MXNet was also efficient in training—offsetting the cost of computational power needed to train models. “The choice of a deep learning framework is really important,” Hou emphasizes “You can waste a lot of computational resources.” Hou also cites a recent article that benchmarked MXNet against TensorFlow and found that for eight GPUs and a well-known data set called CIFAR-10, MXNet was significantly faster, much more memory-efficient and accurate than TensorFlow.

Given the fast pace of development in deep learning, Hou and his team are avid supporters of the open source community. They have been contributing to MXNet since its early days, and their contributions span from classic algorithm implementations to tutorials and talks. TuSimple has released widely-adopted pipelines on MXNet, such as Faster RCNN, and, in turn, they benefit from a thriving community of developers collaborating on a framework that is focused on solving fundamental problems.

The value of community behind MXNet and other open source projects cannot be understated. The Apache Way, which anoints open source projects that use the Apache Software Foundation voting procedures and the rest of their governance processes, has given rise to many popular tools, including Hadoop, Spark, Kafka, and Mahout. As these tools attract more developers, the better the code gets.

In TuSimple’s case, MXNet only solves about 10% of the problems they are working on, but which could have easily taken up 90% of their time. TuSimple’s contributions to MXNet have been enhanced by other developers. And while he could have created a branch of MXNet with his own codebase, he chose not to because TuSimple would be running on a framework that is isolated from the main branch and would not benefit from its continued development and enhancement.

Deep learning is only one aspect of creating a comprehensive autonomous driving solution for commercial trucks. The technique is best at solving interpretation problems such as image recognition, object detection, estimating the relative speed of vehicles to the ground, bump detection, lane detection, etc., but has limited capacity for meaningful implementation of the rules that govern driving. The “black box” approach inherent in most of today’s deep learning algorithms gives little insight into the internal logic of the algorithms.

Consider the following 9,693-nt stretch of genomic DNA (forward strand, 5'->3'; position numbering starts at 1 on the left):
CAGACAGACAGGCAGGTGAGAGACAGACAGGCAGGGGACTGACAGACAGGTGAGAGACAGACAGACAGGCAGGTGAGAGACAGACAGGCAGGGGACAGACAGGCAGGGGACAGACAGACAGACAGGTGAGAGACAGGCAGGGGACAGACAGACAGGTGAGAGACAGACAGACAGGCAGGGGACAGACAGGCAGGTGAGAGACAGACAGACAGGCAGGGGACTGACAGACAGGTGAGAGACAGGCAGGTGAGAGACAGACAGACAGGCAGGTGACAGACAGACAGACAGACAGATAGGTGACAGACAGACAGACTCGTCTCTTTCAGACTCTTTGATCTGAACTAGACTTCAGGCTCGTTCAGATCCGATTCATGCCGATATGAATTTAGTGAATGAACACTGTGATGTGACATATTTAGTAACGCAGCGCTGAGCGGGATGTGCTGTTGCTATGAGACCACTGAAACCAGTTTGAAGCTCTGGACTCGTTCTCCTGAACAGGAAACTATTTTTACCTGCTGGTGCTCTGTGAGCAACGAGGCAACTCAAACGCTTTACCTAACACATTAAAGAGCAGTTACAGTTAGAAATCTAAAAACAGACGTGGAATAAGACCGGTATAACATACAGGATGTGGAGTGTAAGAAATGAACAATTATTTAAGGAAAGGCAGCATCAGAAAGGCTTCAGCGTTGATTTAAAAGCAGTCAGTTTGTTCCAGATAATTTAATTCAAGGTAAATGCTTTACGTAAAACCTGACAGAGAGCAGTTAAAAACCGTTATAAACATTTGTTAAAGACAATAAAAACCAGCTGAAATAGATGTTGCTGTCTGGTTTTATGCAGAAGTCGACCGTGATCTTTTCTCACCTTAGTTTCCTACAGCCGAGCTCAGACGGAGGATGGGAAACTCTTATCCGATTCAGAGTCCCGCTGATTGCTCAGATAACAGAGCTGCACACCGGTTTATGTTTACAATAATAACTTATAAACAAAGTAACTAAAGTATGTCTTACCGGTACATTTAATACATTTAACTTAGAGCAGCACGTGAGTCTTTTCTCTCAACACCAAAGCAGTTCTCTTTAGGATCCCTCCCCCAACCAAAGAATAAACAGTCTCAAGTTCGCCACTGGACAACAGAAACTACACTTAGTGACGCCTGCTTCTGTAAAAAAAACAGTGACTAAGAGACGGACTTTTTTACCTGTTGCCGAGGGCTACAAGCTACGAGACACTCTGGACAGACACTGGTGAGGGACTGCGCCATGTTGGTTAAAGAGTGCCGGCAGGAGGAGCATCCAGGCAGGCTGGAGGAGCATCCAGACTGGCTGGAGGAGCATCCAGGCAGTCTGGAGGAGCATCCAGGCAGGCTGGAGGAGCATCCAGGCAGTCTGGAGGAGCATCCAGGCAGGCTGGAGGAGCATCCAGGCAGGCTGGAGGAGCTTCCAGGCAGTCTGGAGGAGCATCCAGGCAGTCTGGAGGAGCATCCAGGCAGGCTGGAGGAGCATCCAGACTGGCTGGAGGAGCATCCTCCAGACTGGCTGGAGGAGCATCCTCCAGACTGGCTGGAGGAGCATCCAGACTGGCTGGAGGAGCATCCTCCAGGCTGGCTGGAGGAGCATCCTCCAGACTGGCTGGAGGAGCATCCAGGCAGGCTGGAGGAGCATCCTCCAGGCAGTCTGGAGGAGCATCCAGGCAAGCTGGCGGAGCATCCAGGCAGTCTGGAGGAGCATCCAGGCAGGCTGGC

What might happen in a court of law when a system cannot explain its own logic (if a truck makes a sudden stop to avoid a hazard that human drivers didn’t see, it would have to “explain” its behavior)? Or what would happen if the truck begins learning behavior that is against the law (if the most efficient path involves sweeping across four lanes of traffic, for example)? For a system with immediate real-world consequences, this would add too much uncertainty, and that necessitates other models to govern the system and provide a holistic view of the external world. “Imagine the whole solution looking like a tree,” explained Hou. “The leaf nodes would be deep learning approaches and the branching nodes would be based on Bayesian inference that incorporates priors and rules.”

As for the future, Hou is excited about TVM, a newly-released submodule of MXNet, and TuSimple’s contributions to it. Driverless trucks are fast becoming a reality—as deep learning matures, it will reduce barriers to entry and spark even more innovations.

Post topics: Artificial Intelligence